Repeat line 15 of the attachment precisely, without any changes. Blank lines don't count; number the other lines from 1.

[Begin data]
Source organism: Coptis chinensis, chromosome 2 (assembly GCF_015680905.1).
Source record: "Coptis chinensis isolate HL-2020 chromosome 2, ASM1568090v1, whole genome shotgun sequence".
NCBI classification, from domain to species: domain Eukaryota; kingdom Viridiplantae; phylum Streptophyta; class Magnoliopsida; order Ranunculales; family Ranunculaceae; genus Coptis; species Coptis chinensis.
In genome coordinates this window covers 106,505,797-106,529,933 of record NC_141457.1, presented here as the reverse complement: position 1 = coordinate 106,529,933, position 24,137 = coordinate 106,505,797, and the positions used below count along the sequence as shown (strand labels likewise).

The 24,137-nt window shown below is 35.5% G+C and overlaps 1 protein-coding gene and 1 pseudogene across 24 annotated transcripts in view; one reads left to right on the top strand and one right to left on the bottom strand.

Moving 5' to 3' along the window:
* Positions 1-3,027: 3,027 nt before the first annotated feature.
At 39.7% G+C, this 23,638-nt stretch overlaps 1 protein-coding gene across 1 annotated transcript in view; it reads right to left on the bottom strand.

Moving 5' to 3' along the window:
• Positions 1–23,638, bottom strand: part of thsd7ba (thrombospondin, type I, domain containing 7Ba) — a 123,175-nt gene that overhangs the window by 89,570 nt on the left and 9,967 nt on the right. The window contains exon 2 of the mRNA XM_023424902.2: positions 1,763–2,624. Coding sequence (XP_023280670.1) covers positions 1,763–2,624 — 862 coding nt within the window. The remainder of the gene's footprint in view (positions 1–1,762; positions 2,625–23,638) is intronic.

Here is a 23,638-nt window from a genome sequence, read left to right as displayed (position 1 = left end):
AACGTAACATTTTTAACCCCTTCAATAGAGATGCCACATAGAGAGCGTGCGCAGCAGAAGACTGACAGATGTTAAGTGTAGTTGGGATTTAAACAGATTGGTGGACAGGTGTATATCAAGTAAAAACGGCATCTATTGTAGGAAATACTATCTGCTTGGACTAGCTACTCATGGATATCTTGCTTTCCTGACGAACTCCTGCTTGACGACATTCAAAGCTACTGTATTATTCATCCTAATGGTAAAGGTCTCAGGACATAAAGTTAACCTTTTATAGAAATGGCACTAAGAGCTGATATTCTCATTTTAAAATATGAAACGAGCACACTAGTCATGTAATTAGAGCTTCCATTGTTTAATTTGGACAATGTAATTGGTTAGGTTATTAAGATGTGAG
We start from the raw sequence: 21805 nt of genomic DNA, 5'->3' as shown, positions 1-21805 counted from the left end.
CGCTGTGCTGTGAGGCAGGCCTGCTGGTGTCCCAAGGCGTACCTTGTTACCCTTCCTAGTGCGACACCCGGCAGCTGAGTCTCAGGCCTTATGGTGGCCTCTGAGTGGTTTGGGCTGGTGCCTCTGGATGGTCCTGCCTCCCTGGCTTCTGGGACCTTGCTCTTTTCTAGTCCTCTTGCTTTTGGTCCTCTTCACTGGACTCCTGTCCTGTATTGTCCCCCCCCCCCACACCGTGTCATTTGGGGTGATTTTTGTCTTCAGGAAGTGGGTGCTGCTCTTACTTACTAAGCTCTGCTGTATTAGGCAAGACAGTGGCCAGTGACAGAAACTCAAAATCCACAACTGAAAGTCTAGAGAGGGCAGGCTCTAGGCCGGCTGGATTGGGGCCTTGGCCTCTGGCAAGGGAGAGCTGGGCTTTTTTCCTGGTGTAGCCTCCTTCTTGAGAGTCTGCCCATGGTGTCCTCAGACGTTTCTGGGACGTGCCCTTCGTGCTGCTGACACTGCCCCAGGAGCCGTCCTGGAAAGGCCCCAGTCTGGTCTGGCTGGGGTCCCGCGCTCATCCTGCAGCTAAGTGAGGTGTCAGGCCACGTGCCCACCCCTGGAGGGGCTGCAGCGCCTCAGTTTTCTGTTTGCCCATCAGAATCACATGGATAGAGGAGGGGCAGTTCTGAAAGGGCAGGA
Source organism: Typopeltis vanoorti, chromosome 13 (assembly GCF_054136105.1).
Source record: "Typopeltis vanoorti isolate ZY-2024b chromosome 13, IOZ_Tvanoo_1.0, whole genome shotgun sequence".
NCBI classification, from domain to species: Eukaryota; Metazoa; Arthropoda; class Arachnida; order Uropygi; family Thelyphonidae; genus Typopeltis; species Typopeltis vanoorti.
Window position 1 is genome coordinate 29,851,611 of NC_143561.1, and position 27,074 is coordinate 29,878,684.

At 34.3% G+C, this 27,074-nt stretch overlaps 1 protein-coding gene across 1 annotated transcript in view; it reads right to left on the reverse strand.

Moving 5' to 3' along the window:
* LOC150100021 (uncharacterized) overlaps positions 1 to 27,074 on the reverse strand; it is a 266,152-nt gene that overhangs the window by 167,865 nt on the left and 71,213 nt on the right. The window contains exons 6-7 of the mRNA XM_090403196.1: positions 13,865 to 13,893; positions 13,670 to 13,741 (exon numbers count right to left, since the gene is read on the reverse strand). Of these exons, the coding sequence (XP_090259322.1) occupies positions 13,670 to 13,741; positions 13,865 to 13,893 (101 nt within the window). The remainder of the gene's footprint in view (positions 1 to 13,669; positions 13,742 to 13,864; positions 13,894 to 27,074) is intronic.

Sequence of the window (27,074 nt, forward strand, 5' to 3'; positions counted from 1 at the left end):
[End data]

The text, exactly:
Source organism: Typopeltis vanoorti, chromosome 13 (assembly GCF_054136105.1).